In 1914, famed explorer Sir Ernest Shackleton set out from England on an expedition to cross the continent of Antarctica. He posted this brief notice: “Men wanted for hazardous journey. Small wages. Bitter cold. Long months of complete darkness. Constant danger. Safe return doubtful. Honour and recognition in case of success.”
Five thousand men applied. Twenty-eight men began the voyage.
The expedition did not (to put it mildly) go as planned. What transpired is breathtaking, and quite literally, beyond belief. The crew spent 635 days, surviving cold, their ship crushed by ice, months of darkness and living in make-shift camps in cramped quarters.
This week I watched the documentary, Endurance (which features actual footage, taken by expedition member Frank Hurley, and includes interviews with surviving relatives, plus archived audio interviews with expedition members). One day away from their destination, Vahsel Bay (in the Antarctic), surrounded by an unforeseen heavy ice flow, the Endurance halted. Stuck, the crew spent the winter months living on a stranded ship. After months, Shackleton made the decision to abandon ship and continue on foot (which proved fortuitous as they watched the Endurance crushed by the ice and claimed by the sea).
In lifeboats, the crew found it’s way to Elephant Island, with hope fleeting. Against all odds, Shackleton and five crew members boarded one small lifeboat (leaving the others for future rescue), spending three weeks crossing eight hundred miles of frigid, raging ocean.
After reaching South Georgia Island (ironically, where their expedition had begun over a year previous), the starved and frostbitten men found themselves on the wrong side of the island, which meant that they needed to cross a severe mountainous terrain, a journey never attempted nor completed before. Facing almost certain death that morning, Shackleton wrote in his journal: We passed through the narrow mouth of the cove with the ugly rocks and waving kelp close on either side, turned to the east, and sailed merrily up the bay as the sun broke through the mists and made the tossing waves sparkle around us. We were a curious-looking party on that bright morning, but we were feeling happy. We even broke into song, and, but for our Robinson Crusoe appearance, a casual observer might have taken us for a picnic party sailing in a Norwegian fjord or one of the beautiful sounds of the west coast of New Zealand.
(It reminded me of Isaac Asimov’s quote, “If my doctor told me I had only six minutes to live, I wouldn’t brood. I’d type a little faster.” )
Endurance is an edge-of-your-seat sort of documentary. And will certainly curtail my grouses regarding air travel nuisances. It’s hard to carp (with a straight face) about a tardy arrival when you have not experienced frostbite.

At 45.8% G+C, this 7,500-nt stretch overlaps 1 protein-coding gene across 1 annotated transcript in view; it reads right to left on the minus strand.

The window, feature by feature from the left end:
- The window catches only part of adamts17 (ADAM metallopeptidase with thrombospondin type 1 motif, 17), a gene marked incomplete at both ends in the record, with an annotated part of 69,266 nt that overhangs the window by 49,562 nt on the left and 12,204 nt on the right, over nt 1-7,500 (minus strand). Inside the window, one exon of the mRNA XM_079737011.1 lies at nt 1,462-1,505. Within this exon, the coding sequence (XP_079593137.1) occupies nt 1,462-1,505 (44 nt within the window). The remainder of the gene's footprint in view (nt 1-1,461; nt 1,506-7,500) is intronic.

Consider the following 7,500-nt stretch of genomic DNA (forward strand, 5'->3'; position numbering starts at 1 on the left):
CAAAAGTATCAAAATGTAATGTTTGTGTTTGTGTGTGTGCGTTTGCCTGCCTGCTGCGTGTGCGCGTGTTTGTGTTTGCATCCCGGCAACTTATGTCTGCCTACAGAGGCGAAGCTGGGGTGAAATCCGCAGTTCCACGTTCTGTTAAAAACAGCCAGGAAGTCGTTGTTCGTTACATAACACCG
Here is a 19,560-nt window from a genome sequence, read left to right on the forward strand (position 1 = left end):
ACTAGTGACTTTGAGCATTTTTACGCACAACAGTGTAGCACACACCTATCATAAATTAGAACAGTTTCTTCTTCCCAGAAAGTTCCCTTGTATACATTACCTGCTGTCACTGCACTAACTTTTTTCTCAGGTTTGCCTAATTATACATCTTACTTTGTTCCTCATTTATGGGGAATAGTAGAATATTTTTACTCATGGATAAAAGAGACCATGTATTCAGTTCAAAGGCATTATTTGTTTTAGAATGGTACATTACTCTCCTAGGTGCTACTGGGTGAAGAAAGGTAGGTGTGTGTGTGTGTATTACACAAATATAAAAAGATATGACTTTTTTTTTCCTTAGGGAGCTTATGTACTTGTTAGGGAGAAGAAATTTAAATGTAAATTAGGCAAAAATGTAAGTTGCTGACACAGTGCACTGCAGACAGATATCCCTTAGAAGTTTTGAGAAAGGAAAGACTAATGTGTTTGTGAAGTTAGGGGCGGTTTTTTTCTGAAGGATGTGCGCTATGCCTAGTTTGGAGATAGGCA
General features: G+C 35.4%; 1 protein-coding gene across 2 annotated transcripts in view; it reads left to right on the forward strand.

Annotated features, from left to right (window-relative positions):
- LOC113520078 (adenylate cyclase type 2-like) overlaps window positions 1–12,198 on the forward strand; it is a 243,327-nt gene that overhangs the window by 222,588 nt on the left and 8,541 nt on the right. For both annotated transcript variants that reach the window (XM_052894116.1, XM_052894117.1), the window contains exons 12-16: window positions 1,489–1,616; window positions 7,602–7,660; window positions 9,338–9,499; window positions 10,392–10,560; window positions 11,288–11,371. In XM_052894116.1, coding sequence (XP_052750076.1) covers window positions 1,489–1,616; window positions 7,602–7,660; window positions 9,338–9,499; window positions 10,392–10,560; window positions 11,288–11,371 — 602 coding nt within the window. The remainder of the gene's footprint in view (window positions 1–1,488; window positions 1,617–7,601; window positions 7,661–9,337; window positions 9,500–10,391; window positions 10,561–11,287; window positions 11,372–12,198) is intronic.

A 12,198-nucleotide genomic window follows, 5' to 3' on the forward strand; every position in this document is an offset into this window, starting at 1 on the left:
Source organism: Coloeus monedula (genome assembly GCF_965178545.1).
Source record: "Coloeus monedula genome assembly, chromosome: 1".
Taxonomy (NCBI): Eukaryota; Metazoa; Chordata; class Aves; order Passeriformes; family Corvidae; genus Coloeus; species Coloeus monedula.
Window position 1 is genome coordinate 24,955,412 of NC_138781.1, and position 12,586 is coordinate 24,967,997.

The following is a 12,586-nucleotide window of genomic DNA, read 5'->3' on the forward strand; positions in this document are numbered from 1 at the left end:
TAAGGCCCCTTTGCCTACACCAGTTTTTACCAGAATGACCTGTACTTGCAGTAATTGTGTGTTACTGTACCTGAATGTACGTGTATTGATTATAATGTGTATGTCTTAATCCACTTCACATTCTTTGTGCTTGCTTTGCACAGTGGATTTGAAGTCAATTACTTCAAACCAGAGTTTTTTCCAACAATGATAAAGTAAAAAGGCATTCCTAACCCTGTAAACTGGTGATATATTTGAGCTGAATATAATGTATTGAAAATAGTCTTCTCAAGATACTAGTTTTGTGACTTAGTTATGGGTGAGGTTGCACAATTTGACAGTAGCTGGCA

This is not an easy story to render. There is no doubt that I cannot imagine the conditions these men endured. Even Shackleton could not have anticipated the James Cameron or Steven Spielberg-esque special effects.
But here’s what hit me.
There are times when we feel at wits end.
There are times when we are certain, we cannot handle this.
There are times when we feel strong enough to handle anything, and wonder why we fail.
And there are times when our insides feel like dust, and even then, find something to carry us through.
And I wonder: Where do we go and what to we draw upon when life is bigger than we are?
Invited to guest preach at another parish, Rev. Barbara Brown Taylor asked the priest, “What do you want me to talk about?”
“Come tell us what is saving your life now,” he told her.
Taylor writes, “I did not have to say correct things that were true for everyone. I did not have to use theological language that conformed to the historical teachings of the church. All I had to do was figure out what my life depended on. All I had to do was figure out how I stayed as close to that reality as I could, and then find some way to talk about it that helped my listeners figure out those same things for themselves.” (From An Altar in the World)
There is an endless litany of opinions. And solutions.
Even so, we try our best to tie up loose ends, or handle our impasse with the tricks of the trade. I like Tim Farrington’s take, We fast, we pray, we take up a marital art. We spice our diet with ginseng and eat only vegetables grown in Zen-monastery gardens. If we have been meditating one hour a day, we mediate two. We hang the appropriate crystals and buy new furniture to address the nagging issue of feng shui. We see a past-life therapist. But none of it is any fun. The fountain that bubbled within us has gone dry, and we’re just going through the dusty motions now.
There is something about our need to see a payoff for our efforts, isn’t there? As if we can overcome this awkward part of our life.
But here’s the deal: Awkward or inconvenient or downright intolerable, we are offered an invitation.
What Martin Heideger called dasein, or being in the world…
not a reference to existence, but to our capacity to enter fully into the day.
Being in the world.
In other words, we are no longer numb.
Even the not so fun parts.
Sadly, we live in a world detached from feeling our connection to the moment. As if we are hooked up to life support, with machines and distractions.
Sometimes we know it. Sometimes we don’t, or do not have words.
What is at stake is not withdrawal or protection or more armor. What is at stake, is understanding that spirituality is about immersion. A spirituality that begins with the sentence, I never noticed that before.